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Afghanistan: Torture and Political Repression in Herat   (Farsi  ,   Franšais)
U.S. and U.N. warlord strategy fails the Afghan people
(New York, November 5, 2002) - The U.S.-led coalition forces are actively backing a warlord in western Afghanistan with a disastrous human rights record, Human Rights Watch said in a new report released today.


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"The international community says it wants to reduce the power of the warlords and bring law and order back to Afghanistan. But in Herat, it has done exactly the opposite. The friend of the international community in western Afghanistan is an enemy of human rights."

John Sifton
Researcher in the Asia Division of Human Rights Watch


 
The 51-page report, "All Our Hopes Are Crushed: Violence and Repression in Western Afghanistan" documents widespread abuses by the military, police and intelligence services under the command of Ismail Khan, the local governor. The abuses include arbitrary and politically-motivated arrests, intimidation, extortion and torture, as well as serious violations of the rights to free expression and association.

"The international community says it wants to reduce the power of the warlords and bring law and order back to Afghanistan," said John Sifton, co-author of the report and a researcher in the Asia Division of Human Rights Watch. "But in Herat, it has done exactly the opposite. The friend of the international community in western Afghanistan is an enemy of human rights."

Ismail Khan has personally ordered some of the politically motivated arrests and beatings, which have taken place throughout 2002. The Human Rights Watch report documents beatings with thorny branches, sticks, cables, and rifle butts. The most serious cases of torture involved hanging detainees upside down, whipping and using electric shocks. Members of the Pashtun minority have been specially targeted for abuse.

Human Rights Watch criticized international actors for legitimizing and supporting warlords like Ismail Khan. Earlier this year, U.S. Defense Secretary Donald Rumsfeld called on Ismail Khan during a visit to Herat, and afterward described him to reporters as "an appealing person." "Much of the country is in the hands of violent commanders and their undisciplined troops," said Sifton. "The United States has even admitted providing warlords with weapons."

In Herat, Human Rights Watch researchers found a closed society in which there is virtually no dissent or criticism of the government, no independent newspapers, and no freedom to hold public meetings. Ismail Khan and his supporters have intimidated journalists and printers and stifled or controlled the few civic organizations they permit to exist. Non-political civic groups have stopped gathering, and university students refrain from discussing political issues.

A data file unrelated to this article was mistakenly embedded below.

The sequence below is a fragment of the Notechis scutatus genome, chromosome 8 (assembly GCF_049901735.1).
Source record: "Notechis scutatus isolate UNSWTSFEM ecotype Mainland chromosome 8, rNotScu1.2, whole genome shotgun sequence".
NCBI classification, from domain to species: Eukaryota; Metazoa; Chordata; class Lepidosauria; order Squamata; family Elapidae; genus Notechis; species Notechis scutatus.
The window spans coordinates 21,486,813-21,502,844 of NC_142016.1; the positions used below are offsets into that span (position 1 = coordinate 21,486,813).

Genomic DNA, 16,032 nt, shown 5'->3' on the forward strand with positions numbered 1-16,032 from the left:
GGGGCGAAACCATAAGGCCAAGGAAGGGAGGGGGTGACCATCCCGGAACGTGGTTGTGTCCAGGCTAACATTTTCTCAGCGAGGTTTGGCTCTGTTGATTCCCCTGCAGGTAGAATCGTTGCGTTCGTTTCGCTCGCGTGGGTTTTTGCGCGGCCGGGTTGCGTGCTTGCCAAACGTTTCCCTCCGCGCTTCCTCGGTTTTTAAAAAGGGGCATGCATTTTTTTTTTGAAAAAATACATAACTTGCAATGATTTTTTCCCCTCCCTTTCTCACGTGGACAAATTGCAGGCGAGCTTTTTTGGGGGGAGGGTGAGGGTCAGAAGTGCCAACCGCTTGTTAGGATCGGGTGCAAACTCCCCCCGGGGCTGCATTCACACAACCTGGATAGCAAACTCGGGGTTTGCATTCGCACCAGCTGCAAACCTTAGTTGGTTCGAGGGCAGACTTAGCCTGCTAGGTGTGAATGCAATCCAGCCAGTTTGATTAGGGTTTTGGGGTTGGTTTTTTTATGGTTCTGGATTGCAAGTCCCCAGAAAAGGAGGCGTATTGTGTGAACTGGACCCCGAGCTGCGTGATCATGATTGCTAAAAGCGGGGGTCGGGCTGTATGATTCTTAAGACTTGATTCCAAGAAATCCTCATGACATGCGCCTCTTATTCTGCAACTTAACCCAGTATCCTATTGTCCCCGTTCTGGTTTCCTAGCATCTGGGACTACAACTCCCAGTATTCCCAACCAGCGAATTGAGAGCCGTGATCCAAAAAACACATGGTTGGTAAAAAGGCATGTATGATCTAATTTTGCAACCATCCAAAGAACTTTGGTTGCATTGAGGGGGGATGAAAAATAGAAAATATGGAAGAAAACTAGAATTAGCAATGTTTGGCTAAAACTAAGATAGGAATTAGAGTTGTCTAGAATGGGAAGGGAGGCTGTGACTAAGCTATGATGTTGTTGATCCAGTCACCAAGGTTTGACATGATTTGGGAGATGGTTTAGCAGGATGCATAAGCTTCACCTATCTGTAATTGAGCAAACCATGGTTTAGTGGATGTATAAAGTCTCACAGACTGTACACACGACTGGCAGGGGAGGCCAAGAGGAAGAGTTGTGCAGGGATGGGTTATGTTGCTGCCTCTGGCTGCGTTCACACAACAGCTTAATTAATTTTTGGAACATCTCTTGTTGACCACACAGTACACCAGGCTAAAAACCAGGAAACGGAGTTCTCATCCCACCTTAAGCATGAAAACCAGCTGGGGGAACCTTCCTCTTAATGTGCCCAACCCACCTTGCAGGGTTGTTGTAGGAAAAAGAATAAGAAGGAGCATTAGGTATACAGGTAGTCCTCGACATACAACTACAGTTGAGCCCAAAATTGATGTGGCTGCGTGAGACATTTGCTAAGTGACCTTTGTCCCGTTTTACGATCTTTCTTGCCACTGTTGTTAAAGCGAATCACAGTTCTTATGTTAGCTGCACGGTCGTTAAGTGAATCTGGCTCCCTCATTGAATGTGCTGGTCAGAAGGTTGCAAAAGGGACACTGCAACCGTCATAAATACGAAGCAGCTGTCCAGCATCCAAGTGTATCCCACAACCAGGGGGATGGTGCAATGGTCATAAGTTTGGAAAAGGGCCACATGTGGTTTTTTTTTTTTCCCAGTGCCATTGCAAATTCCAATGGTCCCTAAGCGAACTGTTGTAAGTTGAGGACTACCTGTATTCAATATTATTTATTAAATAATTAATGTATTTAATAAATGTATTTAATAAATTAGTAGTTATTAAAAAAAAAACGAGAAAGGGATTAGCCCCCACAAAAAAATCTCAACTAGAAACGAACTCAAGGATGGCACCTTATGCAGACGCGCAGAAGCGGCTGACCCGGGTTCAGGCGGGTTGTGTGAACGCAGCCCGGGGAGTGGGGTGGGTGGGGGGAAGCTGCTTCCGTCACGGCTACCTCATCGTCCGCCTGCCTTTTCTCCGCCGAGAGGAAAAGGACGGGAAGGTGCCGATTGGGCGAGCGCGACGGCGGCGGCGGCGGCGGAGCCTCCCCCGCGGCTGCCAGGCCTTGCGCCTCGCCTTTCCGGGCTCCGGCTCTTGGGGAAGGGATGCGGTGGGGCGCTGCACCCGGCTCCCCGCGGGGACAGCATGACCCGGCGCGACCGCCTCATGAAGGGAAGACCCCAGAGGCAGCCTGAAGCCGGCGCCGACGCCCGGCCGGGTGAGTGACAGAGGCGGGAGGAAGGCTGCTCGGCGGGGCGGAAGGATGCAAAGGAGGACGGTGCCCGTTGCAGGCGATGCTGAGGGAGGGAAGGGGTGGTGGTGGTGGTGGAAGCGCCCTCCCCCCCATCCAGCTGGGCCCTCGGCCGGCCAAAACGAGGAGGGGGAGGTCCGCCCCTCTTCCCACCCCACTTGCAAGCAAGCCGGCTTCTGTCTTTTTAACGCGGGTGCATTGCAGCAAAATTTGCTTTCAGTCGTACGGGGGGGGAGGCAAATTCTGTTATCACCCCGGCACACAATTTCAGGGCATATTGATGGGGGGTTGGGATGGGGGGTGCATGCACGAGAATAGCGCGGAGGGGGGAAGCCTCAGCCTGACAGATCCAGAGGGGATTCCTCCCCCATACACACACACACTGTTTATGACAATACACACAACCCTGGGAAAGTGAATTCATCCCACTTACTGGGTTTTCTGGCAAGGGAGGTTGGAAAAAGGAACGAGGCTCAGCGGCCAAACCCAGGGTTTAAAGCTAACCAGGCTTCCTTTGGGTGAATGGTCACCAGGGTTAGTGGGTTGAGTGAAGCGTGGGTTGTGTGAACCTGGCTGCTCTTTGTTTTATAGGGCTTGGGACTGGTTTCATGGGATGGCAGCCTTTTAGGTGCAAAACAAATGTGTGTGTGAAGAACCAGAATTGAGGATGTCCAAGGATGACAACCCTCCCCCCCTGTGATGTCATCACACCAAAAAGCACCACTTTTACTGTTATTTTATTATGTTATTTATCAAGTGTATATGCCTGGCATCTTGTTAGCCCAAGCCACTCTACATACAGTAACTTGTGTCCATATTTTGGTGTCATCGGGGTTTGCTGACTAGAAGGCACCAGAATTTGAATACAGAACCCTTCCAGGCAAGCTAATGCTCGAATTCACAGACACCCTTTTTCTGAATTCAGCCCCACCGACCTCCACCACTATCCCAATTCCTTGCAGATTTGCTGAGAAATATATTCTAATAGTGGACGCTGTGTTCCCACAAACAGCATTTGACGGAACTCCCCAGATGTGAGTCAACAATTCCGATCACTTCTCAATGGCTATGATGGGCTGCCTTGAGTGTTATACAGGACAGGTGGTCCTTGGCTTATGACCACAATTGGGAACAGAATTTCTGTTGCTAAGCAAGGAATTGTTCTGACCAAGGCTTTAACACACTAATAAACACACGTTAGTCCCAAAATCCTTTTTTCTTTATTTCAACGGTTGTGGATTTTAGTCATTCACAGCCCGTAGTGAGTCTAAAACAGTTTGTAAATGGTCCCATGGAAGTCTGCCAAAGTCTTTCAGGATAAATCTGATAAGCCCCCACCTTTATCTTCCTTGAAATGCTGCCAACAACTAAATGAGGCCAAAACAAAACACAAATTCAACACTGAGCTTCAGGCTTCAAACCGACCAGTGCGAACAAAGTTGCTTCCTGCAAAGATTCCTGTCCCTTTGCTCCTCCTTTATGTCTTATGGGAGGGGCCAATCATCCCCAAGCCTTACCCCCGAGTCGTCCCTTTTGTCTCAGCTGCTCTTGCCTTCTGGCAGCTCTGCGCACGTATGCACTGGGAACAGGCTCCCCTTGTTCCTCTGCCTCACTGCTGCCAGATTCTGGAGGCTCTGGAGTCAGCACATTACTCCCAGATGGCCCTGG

"Herat has been known for centuries as a center of open culture, literature and learning," said Sifton. "The Taliban tried to destroy that. Now Ismail Khan is continuing their work."

Human Rights Watch noted that both the U.S. and Iranian militaries have a presence in the area, regularly meet with Ismail Khan and members of his government, and have previously given military and financial assistance to Ismail Khan and other commanders allied with him. The president of Iran, Hojatoleslam Mohammad Khatami, has also visited Khan.

"The United States and Iran have a great deal of influence over Ismail Khan," said Sifton. "They put him where he is today. They now have a responsibility to make him clean up his act."

Human Rights Watch urged the expansion of the International Security Assistance Force (ISAF) beyond Kabul so that warlords can be sidelined and an expanded U.N. human rights monitoring and protection operation can be deployed. Because of previous U.S. opposition and reluctance among other member states of the United Nations, expansion of the force has not taken place. But there are signs that the United States now recognizes that its strategy of entrusting security to warlords could lead to renewed instability.

"The United States says that is has reconsidered its position about ISAF," says Sifton. "With the command of ISAF soon shifting to Germany and the Netherlands, now is the time to expand the force."

The Human Rights Watch report criticizes the U.N. mission in Afghanistan for not doing enough to monitor and report on human rights abuses. The report urges the Special Representative of the Secretary-General, Lakhdar Brahimi, to expand the United Nations' human rights monitoring efforts and to urge U.N. member states to supply troops and resources to expand ISAF to areas outside of Kabul.

"The United Nations says it is using a 'light footprint' approach in Afghanistan," said Sifton. "Clearly, this isn't working when it comes to human rights."

Human Rights Watch called on international donors to ensure that aid to Afghanistan is not channeled directly through Ismail Khan or his government. Instead, the aid should go through the national government, or nongovernmental organizations.

Human Rights Watch urged governments to stop pinning all of their hopes for security in Afghanistan on the creation of a new Afghan army.

"Of course, training the future Afghan army is important, but it will have little or no impact in the short-term," said Sifton. "The people of Herat can't wait that long. It's time for the United States, the United Nations, and all the other actors involved in Afghanistan to sit down with President Karzai to come up with a real plan for security and human rights.